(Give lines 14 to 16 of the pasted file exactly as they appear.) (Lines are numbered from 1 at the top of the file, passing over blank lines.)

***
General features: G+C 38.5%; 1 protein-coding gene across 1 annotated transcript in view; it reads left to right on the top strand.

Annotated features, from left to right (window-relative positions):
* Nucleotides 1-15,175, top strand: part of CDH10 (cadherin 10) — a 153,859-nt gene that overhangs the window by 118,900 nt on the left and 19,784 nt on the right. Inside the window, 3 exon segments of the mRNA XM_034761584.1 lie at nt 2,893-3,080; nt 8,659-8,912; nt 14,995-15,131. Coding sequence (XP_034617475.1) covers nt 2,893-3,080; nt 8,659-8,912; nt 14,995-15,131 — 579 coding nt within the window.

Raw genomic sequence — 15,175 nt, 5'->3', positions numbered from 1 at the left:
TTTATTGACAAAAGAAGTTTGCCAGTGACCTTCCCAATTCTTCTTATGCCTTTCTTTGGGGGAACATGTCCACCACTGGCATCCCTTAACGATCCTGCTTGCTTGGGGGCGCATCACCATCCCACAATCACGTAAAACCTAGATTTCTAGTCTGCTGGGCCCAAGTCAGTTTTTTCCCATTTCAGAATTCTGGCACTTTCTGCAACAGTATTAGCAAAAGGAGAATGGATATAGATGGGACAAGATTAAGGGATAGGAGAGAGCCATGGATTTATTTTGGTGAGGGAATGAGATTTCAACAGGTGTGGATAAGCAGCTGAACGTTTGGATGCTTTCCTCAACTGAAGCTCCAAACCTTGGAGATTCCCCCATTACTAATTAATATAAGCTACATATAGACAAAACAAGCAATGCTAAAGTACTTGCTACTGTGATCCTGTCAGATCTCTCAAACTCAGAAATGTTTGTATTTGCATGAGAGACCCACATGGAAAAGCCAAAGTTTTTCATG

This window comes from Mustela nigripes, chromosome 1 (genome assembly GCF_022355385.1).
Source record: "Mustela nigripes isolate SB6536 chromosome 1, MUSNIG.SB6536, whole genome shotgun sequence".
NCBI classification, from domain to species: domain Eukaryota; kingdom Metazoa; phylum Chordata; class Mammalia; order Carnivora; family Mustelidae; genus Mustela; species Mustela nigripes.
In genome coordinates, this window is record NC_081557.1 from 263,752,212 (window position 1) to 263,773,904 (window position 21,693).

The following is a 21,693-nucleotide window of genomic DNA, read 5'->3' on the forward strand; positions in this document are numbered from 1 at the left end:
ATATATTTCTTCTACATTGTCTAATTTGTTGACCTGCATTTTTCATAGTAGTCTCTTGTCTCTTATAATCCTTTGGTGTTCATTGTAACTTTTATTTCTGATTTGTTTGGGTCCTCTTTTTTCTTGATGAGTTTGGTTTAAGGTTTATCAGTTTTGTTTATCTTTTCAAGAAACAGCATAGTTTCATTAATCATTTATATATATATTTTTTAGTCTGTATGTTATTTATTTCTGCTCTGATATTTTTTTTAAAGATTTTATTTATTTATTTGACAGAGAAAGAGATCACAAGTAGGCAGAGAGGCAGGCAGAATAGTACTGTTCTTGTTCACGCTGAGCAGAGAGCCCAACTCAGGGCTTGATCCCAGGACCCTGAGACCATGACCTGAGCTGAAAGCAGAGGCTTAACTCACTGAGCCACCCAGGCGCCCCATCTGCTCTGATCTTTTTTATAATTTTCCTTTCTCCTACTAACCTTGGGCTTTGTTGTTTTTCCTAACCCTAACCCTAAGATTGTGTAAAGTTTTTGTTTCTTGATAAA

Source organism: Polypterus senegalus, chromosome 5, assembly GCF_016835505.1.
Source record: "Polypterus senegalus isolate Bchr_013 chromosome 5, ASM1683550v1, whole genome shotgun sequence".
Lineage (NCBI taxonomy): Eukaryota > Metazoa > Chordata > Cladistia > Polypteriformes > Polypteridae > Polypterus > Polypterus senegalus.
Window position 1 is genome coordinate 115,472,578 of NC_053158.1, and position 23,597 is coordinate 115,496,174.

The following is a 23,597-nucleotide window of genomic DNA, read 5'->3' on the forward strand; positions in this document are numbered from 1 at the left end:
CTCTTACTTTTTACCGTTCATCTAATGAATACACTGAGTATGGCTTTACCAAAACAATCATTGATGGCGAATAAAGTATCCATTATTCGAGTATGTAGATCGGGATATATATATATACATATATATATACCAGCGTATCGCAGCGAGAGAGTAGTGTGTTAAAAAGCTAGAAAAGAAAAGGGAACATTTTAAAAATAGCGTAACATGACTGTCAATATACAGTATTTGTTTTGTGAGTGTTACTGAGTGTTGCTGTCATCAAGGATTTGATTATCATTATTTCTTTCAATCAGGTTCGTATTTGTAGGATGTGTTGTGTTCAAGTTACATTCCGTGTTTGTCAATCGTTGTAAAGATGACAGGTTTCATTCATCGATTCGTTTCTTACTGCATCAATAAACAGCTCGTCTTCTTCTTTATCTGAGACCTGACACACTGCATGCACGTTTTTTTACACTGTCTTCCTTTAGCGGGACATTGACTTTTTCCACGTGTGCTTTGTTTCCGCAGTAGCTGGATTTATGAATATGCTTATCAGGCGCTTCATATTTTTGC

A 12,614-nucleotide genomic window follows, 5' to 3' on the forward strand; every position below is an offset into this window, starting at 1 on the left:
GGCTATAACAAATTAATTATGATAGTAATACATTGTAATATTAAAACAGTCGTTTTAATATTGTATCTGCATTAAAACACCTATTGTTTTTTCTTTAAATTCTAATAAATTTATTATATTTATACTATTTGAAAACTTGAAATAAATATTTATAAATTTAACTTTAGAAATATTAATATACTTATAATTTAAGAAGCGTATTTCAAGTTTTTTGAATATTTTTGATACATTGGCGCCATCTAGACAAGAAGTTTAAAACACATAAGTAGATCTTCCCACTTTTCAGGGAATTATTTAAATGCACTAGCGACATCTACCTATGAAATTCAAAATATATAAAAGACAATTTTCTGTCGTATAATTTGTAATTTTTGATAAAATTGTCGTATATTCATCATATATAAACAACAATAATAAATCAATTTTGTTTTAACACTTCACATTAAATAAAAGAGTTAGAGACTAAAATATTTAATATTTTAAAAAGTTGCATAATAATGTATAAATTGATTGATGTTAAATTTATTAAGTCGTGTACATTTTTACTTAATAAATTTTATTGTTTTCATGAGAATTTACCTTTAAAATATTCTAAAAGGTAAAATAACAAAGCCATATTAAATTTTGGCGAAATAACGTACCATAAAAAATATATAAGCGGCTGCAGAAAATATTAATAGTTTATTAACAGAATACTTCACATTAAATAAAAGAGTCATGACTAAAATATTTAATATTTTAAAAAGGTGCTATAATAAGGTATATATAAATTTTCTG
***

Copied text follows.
Lineage (NCBI taxonomy): Eukaryota > Metazoa > Chordata > Cladistia > Polypteriformes > Polypteridae > Polypterus > Polypterus senegalus.
Window position 1 is genome coordinate 115,472,578 of NC_053158.1, and position 23,597 is coordinate 115,496,174.

The following is a 23,597-nucleotide window of genomic DNA, read 5'->3' on the forward strand; positions in this document are numbered from 1 at the left end: